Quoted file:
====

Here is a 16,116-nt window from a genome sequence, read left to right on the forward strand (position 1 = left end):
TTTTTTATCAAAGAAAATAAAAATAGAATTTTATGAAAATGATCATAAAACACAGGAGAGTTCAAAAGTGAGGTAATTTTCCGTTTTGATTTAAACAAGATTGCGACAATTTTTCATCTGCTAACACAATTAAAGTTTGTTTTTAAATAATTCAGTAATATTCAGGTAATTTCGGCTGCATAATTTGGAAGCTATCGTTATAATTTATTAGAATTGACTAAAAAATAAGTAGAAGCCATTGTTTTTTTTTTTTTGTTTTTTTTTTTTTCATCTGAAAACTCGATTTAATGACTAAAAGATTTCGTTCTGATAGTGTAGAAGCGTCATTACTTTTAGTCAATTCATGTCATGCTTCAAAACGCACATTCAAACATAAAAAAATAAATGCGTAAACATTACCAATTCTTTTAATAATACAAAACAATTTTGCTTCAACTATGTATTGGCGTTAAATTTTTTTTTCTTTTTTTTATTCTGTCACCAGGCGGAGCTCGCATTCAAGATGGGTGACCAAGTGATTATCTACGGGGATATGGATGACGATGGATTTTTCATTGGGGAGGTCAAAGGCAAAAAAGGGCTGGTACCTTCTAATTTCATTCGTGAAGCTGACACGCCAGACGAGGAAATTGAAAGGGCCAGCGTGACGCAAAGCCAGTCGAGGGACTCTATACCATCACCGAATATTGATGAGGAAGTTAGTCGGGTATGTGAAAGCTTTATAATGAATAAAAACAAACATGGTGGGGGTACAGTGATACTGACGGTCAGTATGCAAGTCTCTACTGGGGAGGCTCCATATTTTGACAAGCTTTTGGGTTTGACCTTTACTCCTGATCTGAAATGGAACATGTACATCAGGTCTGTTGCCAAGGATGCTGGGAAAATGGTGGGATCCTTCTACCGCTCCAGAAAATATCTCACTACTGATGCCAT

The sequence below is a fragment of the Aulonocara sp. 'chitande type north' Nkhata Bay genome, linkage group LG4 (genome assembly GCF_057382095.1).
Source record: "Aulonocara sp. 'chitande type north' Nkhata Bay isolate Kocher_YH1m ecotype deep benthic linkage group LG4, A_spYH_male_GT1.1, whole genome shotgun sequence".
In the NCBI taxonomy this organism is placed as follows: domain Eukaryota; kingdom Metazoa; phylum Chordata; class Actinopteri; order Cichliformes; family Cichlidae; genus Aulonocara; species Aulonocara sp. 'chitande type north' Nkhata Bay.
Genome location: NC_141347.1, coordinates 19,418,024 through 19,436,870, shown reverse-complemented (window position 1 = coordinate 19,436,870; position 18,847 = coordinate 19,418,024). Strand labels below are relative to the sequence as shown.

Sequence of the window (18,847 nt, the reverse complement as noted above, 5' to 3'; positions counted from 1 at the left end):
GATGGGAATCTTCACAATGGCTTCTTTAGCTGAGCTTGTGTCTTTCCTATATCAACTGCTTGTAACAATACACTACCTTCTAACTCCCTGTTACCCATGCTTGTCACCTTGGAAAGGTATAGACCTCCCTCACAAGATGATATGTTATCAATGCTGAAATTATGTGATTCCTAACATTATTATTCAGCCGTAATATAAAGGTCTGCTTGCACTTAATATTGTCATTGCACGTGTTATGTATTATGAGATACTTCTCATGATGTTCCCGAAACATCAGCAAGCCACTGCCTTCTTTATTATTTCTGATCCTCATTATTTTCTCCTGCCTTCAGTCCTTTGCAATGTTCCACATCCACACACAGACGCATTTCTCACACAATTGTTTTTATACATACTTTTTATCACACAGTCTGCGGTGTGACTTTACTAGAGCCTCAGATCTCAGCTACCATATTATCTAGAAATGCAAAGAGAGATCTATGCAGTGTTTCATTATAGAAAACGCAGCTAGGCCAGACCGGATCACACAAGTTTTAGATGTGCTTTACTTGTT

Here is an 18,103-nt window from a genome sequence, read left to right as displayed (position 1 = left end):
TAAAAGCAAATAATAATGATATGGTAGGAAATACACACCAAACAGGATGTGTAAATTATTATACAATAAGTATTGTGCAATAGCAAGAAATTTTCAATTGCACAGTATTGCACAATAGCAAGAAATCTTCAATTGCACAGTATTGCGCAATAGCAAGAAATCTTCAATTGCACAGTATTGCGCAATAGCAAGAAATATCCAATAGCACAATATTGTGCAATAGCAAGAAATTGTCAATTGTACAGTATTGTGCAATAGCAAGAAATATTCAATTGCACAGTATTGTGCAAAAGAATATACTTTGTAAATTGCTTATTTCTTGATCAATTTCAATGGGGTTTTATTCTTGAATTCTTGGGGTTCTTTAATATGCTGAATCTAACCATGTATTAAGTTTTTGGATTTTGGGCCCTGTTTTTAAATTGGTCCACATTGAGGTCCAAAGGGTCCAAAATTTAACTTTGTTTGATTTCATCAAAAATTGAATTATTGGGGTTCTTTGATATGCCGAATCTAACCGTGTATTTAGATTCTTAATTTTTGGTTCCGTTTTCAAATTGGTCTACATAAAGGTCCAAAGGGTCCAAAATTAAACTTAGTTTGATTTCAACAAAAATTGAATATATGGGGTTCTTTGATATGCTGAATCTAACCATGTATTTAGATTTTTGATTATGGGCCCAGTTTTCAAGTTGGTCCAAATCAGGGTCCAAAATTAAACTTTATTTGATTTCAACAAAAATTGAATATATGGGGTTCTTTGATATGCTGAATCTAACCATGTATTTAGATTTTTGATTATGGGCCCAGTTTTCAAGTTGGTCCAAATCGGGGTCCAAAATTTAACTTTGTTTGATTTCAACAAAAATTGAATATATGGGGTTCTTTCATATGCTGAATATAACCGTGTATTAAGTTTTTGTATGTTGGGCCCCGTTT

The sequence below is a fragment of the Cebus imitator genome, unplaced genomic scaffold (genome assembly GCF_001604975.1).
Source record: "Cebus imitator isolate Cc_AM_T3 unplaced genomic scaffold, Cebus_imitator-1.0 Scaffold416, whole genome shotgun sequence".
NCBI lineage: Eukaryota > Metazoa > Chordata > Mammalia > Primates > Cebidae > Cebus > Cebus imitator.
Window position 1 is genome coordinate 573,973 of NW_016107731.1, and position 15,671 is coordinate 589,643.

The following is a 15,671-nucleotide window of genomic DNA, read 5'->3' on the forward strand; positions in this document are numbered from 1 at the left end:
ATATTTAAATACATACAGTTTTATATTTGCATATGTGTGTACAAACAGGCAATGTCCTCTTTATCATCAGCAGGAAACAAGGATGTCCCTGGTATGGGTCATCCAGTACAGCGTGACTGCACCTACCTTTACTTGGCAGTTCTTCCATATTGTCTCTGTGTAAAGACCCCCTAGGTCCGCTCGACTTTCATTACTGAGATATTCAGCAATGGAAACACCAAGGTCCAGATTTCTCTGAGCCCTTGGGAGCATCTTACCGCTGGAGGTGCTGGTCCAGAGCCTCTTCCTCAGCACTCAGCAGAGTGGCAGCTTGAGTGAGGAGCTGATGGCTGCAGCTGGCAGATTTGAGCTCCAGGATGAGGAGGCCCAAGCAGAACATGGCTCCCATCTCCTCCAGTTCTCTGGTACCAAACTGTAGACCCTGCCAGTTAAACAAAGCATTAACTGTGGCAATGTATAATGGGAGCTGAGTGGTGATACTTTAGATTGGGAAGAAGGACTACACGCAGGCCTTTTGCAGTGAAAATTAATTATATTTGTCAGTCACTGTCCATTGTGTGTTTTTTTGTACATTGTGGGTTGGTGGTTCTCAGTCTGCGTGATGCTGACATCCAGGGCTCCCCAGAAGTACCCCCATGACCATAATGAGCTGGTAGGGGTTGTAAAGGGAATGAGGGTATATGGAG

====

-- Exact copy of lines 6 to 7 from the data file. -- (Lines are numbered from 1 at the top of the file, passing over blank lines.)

Genome location: NC_141347.1, coordinates 19,418,024 through 19,436,870, shown reverse-complemented (window position 1 = coordinate 19,436,870; position 18,847 = coordinate 19,418,024). Strand labels below are relative to the sequence as shown.

Sequence of the window (18,847 nt, the reverse complement as noted above, 5' to 3'; positions counted from 1 at the left end):